Dr. Ruslan Semechkin, CEO of Lifeline Skin Care commented: "Dr. Keller has been a faithful supporter of our developmental and commercial efforts in the United States, and he has witnessed the dramatic benefits enjoyed by our customers. We are pleased that he has offered to bring the benefits of Lifeline to the people of UAE.

"In choosing Dr. McIsaac and his marketing team, we believe we will be able to rapidly grow sales and better serve the Australia and New Zealand markets. Dr. McIsaac brings a wealth of experience in direct to consumer sales and marketing. Together these agreements are a key part of our strategy to internationalize our brand."

Lifeline® Skin Care is the only skin care line that is based on human parthenogenetic stem cells that stimulate your skin's own abilities to repair itself. Lifeline products are sold in pairs, including a day cream and a night cream. A complete set is sufficient for one month of regular use.

About International Stem Cell Corporation
International Stem Cell Corporation is focused on the therapeutic applications of human parthenogenetic stem cells (hpSCs) and the development and commercialization of cell-based research and cosmetic products. ISCO's core technology, parthenogenesis, results in the creation of pluripotent human stem cells from unfertilized oocytes (eggs). hpSCs avoid ethical issues associated with the use or destruction of viable human embryos. ISCO scientists have created the first parthenogenic, homozygous stem cell line that can be a source of therapeutic cells for hundreds of millions of individuals of differing genders, ages and racial background with minimal immune rejection after transplantation. hpSCs offer the potential to create the first true stem cell bank, UniStemCell™. ISCO also produces and markets specialized cells and growth media for therapeutic research worldwide through its subsidiary Lifeline Cell Technology, and cell-based skin care products through its subsidiary Lifeline Skin Care. More information is available at http://www.internationalstemcell.com.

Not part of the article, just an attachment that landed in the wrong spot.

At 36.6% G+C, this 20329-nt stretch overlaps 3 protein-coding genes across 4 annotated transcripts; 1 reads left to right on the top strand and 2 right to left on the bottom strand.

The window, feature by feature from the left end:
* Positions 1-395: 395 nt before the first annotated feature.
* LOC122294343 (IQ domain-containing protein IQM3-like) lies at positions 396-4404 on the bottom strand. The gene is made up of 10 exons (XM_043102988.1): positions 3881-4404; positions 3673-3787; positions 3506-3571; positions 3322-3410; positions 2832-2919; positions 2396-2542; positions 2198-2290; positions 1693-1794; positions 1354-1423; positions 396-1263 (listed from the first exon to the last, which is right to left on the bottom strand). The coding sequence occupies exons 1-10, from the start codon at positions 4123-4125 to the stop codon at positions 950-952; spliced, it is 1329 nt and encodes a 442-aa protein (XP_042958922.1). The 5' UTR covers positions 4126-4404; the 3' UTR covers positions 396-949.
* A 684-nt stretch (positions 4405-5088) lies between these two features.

To subscribe to receive ongoing corporate communications, please click on the following link:http://www.b2i.us/irpass.asp?BzID=1468&to=ea&s=0.

Forward-looking Statements
Statements pertaining to anticipated developments, potential sales growth and other opportunities for the company and its subsidiaries, along with other statements about the future expectations, beliefs, goals, plans, or prospects expressed by management constitute forward-looking statements. Any statements that are not historical fact (including, but not limited to statements that contain words such as "will," "believes," "plans," "anticipates," "expects," "estimates,") should also be considered to be forward-looking statements. Forward-looking statements involve risks and uncertainties, including, without limitation, risks inherent in the development and/or commercialization of potential products and the management of collaborations, regulatory approvals, need and ability to obtain future capital, application of capital resources among competing uses, and maintenance of intellectual property rights. Actual results may differ materially from the results anticipated in these forward-looking statements and as such should be evaluated together with the many uncertainties that affect the company's business, particularly those mentioned in the cautionary statements found in the company's Securities and Exchange Commission filings. The company disclaims any intent or obligation to update forward-looking statements.

http://cts.businesswire.com/ct/CT?id=bwnews&sty=20111110005408r1&sid=14230&distro=ftp
International Stem Cell Corporation
Kenneth C. Aldrich, Co-Chairman
760-940-6383
kaldrich@intlstemcell.com

or
International Stem Cell Corporation
Donna Queen, Vice President of Marketing and Business Development
760-710-3295
dqueen@lifelineskincare.com
or
Lippert/Heilshorn & Associates
Don Markley, 310-691-7100
dmarkley@lhai.com

S
ource:
http://intlstemcell.blogspot.com/feeds/posts/default?alt=rss

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Searching for Facts About Cash: CIRM to Treasurer to Finance


"Even if your mother says it is true, check it out," an old saying goes. So we did.

The case in point was the new financial arrangement for the $3 billion California stem cell agency.

CIRM Chairman Jonathan Thomas laid out the plan last month for the California Stem Cell Report in the wake of a state bond issue that provided only $51 million for the agency, which fell far short of its needs over the next year or so. He said, however, a new arrangement was in place that amounted to a win-win for the state and the stem cell agency. The plan minimizes the amount of state bond borrowing immediately needed and instead provides, if necessary, short-term commercial paper, also backed by the state, but at less interest cost.